This is my quickie rendition of Metzger’s study.  My colors are similar although not the same in all instances.  To move the middle ground further away, along with the mountains, I glazed the entire area with a light blue wash; I also did this to unite the areas.  The yellows in the midground are dulled with violet as well.  The closer I got to the front of the painting, the more pure my colors became.  The oranges were sometimes straight from the tube.  The greens were mixed with yellows – that is green with yellow, green with raw sienna.  Oranges and greens were also used.  I added detail to the foreground using a rigger brush to create rock cracks and branches.  Watercolor is not oil painting, so my techniques were a bit different.

Some Thoughts

Metzger’s book continues to hold my interest.  In part it does because it is practical in its approach, beginning with color as that is what most painters “get” immediately.  From here, we will be moving on to other elements of painting.

I am enjoying the exercises and Metzger’s explanations.  There is enough detail to explain, but not so much I am bored or overwhelmed or both.

Finally, there is a freedom here – so far I am not doing horrid barns that lack perspective!  I have done a lot of those (which shall soon be posted), and am looking forward to the day that my grasp of perspective will be second nature.

216. The Red Barn: A Matter of Perspective

Of course, we all want our fans to tell us how talented we are and what perfect paintings we do!  Sadly, that is not reality.  In and of itself, The Red Barn is not a bad painting – I am rather pleased with it.  However, my husband is my nearest critic, and as he knows my issues of late with perspective, he pointed out, “The barn looks warped, like one side is buckling in.”

“Of course!” came my snarky reply.  “It’s old.  See?  There are holes in the barn.”  I pointed out the ones on the right, in shadow, under the eaves.

Well, I knew there was something wrong, but couldn’t pinpoint it.  This morning, I took it out for another look, and just with casual measurement between my fingertips, I found the problem.  The right front edge of the roof is shorter than the left edge.  The same applies to the right and left sides of the front of the barn.  Given the perspective of the painting, it is totally illogical!

This was truly a breakthrough moment.  I thought I had done the perspective correctly – in many ways I have, as with the road, and such, but the building itself was the problem.  I plan to re-do this painting today, working specifically on the barn roof and walls.  Hopefully success will follow!

Stay tooned (as my friend Fraggy likes to say!).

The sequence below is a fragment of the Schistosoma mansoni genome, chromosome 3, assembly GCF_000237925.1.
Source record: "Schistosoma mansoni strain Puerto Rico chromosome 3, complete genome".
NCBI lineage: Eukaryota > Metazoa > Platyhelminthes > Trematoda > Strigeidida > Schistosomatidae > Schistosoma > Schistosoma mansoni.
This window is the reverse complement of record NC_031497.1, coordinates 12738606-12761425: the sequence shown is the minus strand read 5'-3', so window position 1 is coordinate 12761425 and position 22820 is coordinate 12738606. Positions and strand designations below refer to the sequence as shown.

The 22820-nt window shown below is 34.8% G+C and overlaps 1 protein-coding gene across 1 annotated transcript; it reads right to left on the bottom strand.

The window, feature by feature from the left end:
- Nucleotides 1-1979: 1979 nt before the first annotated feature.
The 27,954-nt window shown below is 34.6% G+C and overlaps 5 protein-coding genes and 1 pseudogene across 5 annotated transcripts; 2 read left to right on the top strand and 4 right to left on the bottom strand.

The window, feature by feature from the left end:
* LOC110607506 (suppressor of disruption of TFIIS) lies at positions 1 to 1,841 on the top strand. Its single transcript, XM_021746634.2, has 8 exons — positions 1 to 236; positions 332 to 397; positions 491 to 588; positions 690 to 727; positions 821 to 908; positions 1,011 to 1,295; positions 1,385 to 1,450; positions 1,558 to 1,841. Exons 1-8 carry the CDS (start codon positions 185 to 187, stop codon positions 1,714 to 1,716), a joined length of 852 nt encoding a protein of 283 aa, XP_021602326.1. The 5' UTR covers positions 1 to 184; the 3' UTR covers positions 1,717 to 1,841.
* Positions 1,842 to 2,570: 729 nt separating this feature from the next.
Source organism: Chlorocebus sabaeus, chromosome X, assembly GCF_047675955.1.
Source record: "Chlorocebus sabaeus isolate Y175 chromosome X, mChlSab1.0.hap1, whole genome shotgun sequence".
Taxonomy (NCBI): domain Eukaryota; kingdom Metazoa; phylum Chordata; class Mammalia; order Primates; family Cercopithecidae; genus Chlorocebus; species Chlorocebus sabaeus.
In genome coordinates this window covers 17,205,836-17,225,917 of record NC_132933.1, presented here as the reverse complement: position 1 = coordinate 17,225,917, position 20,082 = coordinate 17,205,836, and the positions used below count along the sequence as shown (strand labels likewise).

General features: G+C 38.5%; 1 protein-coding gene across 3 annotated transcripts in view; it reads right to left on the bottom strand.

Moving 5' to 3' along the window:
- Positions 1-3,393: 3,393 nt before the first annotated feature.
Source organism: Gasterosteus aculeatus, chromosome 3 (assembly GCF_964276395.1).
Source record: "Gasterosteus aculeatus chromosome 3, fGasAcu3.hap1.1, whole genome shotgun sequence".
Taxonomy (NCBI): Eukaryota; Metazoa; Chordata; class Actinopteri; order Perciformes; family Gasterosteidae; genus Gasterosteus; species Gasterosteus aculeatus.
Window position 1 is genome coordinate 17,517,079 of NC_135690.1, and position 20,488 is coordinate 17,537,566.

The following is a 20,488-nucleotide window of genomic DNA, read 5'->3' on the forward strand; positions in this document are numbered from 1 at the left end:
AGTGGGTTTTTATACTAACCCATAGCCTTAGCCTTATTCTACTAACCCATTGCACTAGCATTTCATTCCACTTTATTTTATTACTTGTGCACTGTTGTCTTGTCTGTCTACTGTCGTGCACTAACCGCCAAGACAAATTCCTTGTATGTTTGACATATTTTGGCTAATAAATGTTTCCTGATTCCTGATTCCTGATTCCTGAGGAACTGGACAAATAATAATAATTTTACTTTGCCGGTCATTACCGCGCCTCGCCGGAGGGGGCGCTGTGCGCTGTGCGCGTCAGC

211. Atmospheric Perspective, i

Day 5 into retirement found me with finally enough time to sit down and start my “class” on perspective.  No, not a classroom setting, but rather following the exercises in a book.

The book is The Art of Perspective:  The Ultimate Guide for Artists in Every Medium, by Phil Metzger.  As an individual, I found no web pages authored by him, but I did find numerous books which get good reviews.  I picked this book up because it dealt with not only the traditional perspective found in drawing and architecture, but the perspective produced by color.  As someone working in watercolor – or anyone working in any medium – color and how to use it is so important.

Atomsopheric Perspective has a few rather obvious points.  Metzger says “paint what you see”.  This is sound advice.  The reason it is sound because the natural world is out there.  You actually see atmospheric perspective.  What this means is:

  • colors become more blue the further they are from the viewer.  Mountains are cooler.
  • Bright foliage can create brilliant swaths of color, even at a distance, so this belies the idea of “things become cooler with distance.”  They do have less detail with distance.
  • Things are simpler the further away they are – this makes sense of course!
  • Air pollution of cities makes for browner (perhaps) distances rather than bluer.  What is important here is to note that edges become more soft and colors, while still colorful, begin to fade.  White buildings become greyer unless a brilliant flash of sun is on the building.
  • At times, hills will appear darker than the ones in front or behind them – this could be caused by a cloud passing overhead.
  • Fog softens the landscape or the cityscape.

Exercises

I decided to do a number of paintings.  Actually, I figured I would just do the first exercise, on trees, called “Receding Woods” on pages 18-19.  This is it below.  I followed Metzger’s steps – pale wash, distant trees, mid-ground trees, stream, shadows, details.  This is the result.